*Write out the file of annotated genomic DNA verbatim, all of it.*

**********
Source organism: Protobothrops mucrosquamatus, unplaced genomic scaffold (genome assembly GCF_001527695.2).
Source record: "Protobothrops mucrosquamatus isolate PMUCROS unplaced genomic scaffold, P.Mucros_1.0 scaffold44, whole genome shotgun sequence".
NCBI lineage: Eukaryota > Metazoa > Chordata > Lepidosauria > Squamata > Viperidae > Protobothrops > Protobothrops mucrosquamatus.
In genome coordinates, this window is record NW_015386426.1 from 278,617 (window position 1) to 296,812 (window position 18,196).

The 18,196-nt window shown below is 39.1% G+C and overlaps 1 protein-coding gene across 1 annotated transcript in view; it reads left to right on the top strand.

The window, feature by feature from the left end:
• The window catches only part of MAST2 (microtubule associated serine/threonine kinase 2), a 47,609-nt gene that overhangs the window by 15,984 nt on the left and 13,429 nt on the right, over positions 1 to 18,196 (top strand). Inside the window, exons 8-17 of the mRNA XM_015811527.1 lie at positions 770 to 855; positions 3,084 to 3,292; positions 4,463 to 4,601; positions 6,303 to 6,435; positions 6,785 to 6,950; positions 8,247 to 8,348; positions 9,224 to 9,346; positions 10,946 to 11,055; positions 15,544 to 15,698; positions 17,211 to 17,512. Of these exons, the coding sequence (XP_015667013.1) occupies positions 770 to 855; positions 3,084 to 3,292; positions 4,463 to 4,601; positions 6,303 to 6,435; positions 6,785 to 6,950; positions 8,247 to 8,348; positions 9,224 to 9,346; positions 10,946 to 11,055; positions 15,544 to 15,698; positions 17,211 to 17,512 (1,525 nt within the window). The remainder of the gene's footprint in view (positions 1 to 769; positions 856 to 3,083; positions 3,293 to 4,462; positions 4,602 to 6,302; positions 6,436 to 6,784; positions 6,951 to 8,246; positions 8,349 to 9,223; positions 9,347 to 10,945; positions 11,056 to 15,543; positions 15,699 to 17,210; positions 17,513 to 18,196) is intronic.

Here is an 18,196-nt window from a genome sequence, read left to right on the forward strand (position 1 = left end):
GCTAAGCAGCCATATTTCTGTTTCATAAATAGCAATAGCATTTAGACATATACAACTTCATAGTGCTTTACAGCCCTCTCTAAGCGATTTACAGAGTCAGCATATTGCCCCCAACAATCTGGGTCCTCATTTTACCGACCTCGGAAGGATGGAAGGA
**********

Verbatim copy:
Source organism: Protobothrops mucrosquamatus, unplaced genomic scaffold (genome assembly GCF_001527695.2).
Source record: "Protobothrops mucrosquamatus isolate PMUCROS unplaced genomic scaffold, P.Mucros_1.0 scaffold44, whole genome shotgun sequence".
NCBI lineage: Eukaryota > Metazoa > Chordata > Lepidosauria > Squamata > Viperidae > Protobothrops > Protobothrops mucrosquamatus.
In genome coordinates, this window is record NW_015386426.1 from 278,617 (window position 1) to 296,812 (window position 18,196).

The 18,196-nt window shown below is 39.1% G+C and overlaps 1 protein-coding gene across 1 annotated transcript in view; it reads left to right on the top strand.

The window, feature by feature from the left end:
• The window catches only part of MAST2 (microtubule associated serine/threonine kinase 2), a 47,609-nt gene that overhangs the window by 15,984 nt on the left and 13,429 nt on the right, over positions 1 to 18,196 (top strand). Inside the window, exons 8-17 of the mRNA XM_015811527.1 lie at positions 770 to 855; positions 3,084 to 3,292; positions 4,463 to 4,601; positions 6,303 to 6,435; positions 6,785 to 6,950; positions 8,247 to 8,348; positions 9,224 to 9,346; positions 10,946 to 11,055; positions 15,544 to 15,698; positions 17,211 to 17,512. Of these exons, the coding sequence (XP_015667013.1) occupies positions 770 to 855; positions 3,084 to 3,292; positions 4,463 to 4,601; positions 6,303 to 6,435; positions 6,785 to 6,950; positions 8,247 to 8,348; positions 9,224 to 9,346; positions 10,946 to 11,055; positions 15,544 to 15,698; positions 17,211 to 17,512 (1,525 nt within the window). The remainder of the gene's footprint in view (positions 1 to 769; positions 856 to 3,083; positions 3,293 to 4,462; positions 4,602 to 6,302; positions 6,436 to 6,784; positions 6,951 to 8,246; positions 8,349 to 9,223; positions 9,347 to 10,945; positions 11,056 to 15,543; positions 15,699 to 17,210; positions 17,513 to 18,196) is intronic.

Here is an 18,196-nt window from a genome sequence, read left to right on the forward strand (position 1 = left end):
GCTAAGCAGCCATATTTCTGTTTCATAAATAGCAATAGCATTTAGACATATACAACTTCATAGTGCTTTACAGCCCTCTCTAAGCGATTTACAGAGTCAGCATATTGCCCCCAACAATCTGGGTCCTCATTTTACCGACCTCGGAAGGATGGAAGGA